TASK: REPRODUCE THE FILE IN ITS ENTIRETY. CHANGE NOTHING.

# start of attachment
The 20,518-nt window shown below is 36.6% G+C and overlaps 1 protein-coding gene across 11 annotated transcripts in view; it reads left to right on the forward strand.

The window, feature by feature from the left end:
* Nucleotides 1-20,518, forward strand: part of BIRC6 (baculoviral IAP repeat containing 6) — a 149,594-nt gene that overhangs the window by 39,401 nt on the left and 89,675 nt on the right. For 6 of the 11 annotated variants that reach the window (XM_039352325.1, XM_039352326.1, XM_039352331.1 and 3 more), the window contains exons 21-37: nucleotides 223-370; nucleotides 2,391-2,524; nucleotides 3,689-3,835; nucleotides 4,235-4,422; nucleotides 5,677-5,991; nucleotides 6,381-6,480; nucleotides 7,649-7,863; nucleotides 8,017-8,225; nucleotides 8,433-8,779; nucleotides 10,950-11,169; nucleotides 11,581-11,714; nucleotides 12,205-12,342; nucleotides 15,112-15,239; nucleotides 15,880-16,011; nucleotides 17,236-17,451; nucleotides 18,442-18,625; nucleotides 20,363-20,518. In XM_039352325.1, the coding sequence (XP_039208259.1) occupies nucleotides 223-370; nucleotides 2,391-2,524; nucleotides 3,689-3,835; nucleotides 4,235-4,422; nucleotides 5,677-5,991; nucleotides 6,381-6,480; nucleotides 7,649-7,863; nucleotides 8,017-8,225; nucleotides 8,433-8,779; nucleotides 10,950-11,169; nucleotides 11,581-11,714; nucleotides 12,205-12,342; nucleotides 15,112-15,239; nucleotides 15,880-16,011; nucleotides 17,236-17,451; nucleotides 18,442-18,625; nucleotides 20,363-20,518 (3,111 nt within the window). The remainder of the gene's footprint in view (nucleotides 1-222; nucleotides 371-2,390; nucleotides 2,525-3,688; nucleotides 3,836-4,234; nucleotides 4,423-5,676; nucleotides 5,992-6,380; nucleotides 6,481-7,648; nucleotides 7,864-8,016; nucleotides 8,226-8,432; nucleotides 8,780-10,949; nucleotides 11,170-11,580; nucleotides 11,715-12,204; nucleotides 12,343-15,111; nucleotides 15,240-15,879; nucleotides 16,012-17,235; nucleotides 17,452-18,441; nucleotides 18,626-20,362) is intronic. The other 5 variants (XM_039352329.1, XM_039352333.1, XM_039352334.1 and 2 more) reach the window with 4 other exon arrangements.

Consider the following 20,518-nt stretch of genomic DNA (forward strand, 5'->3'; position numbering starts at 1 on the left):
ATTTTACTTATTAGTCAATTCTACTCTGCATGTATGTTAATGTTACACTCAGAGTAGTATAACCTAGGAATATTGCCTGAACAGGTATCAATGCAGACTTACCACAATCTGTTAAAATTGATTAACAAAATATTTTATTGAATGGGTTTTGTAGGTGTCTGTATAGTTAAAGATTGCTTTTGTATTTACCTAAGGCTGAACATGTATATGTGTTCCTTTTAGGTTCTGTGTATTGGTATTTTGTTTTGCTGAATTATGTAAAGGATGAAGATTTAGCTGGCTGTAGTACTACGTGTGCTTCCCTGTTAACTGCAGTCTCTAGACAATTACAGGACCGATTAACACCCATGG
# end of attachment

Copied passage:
The 20,518-nt window shown below is 36.6% G+C and overlaps 1 protein-coding gene across 11 annotated transcripts in view; it reads left to right on the forward strand.

The window, feature by feature from the left end:
* Nucleotides 1-20,518, forward strand: part of BIRC6 (baculoviral IAP repeat containing 6) — a 149,594-nt gene that overhangs the window by 39,401 nt on the left and 89,675 nt on the right. For 6 of the 11 annotated variants that reach the window (XM_039352325.1, XM_039352326.1, XM_039352331.1 and 3 more), the window contains exons 21-37: nucleotides 223-370; nucleotides 2,391-2,524; nucleotides 3,689-3,835; nucleotides 4,235-4,422; nucleotides 5,677-5,991; nucleotides 6,381-6,480; nucleotides 7,649-7,863; nucleotides 8,017-8,225; nucleotides 8,433-8,779; nucleotides 10,950-11,169; nucleotides 11,581-11,714; nucleotides 12,205-12,342; nucleotides 15,112-15,239; nucleotides 15,880-16,011; nucleotides 17,236-17,451; nucleotides 18,442-18,625; nucleotides 20,363-20,518. In XM_039352325.1, the coding sequence (XP_039208259.1) occupies nucleotides 223-370; nucleotides 2,391-2,524; nucleotides 3,689-3,835; nucleotides 4,235-4,422; nucleotides 5,677-5,991; nucleotides 6,381-6,480; nucleotides 7,649-7,863; nucleotides 8,017-8,225; nucleotides 8,433-8,779; nucleotides 10,950-11,169; nucleotides 11,581-11,714; nucleotides 12,205-12,342; nucleotides 15,112-15,239; nucleotides 15,880-16,011; nucleotides 17,236-17,451; nucleotides 18,442-18,625; nucleotides 20,363-20,518 (3,111 nt within the window). The remainder of the gene's footprint in view (nucleotides 1-222; nucleotides 371-2,390; nucleotides 2,525-3,688; nucleotides 3,836-4,234; nucleotides 4,423-5,676; nucleotides 5,992-6,380; nucleotides 6,481-7,648; nucleotides 7,864-8,016; nucleotides 8,226-8,432; nucleotides 8,780-10,949; nucleotides 11,170-11,580; nucleotides 11,715-12,204; nucleotides 12,343-15,111; nucleotides 15,240-15,879; nucleotides 16,012-17,235; nucleotides 17,452-18,441; nucleotides 18,626-20,362) is intronic. The other 5 variants (XM_039352329.1, XM_039352333.1, XM_039352334.1 and 2 more) reach the window with 4 other exon arrangements.

Consider the following 20,518-nt stretch of genomic DNA (forward strand, 5'->3'; position numbering starts at 1 on the left):
ATTTTACTTATTAGTCAATTCTACTCTGCATGTATGTTAATGTTACACTCAGAGTAGTATAACCTAGGAATATTGCCTGAACAGGTATCAATGCAGACTTACCACAATCTGTTAAAATTGATTAACAAAATATTTTATTGAATGGGTTTTGTAGGTGTCTGTATAGTTAAAGATTGCTTTTGTATTTACCTAAGGCTGAACATGTATATGTGTTCCTTTTAGGTTCTGTGTATTGGTATTTTGTTTTGCTGAATTATGTAAAGGATGAAGATTTAGCTGGCTGTAGTACTACGTGTGCTTCCCTGTTAACTGCAGTCTCTAGACAATTACAGGACCGATTAACACCCATGG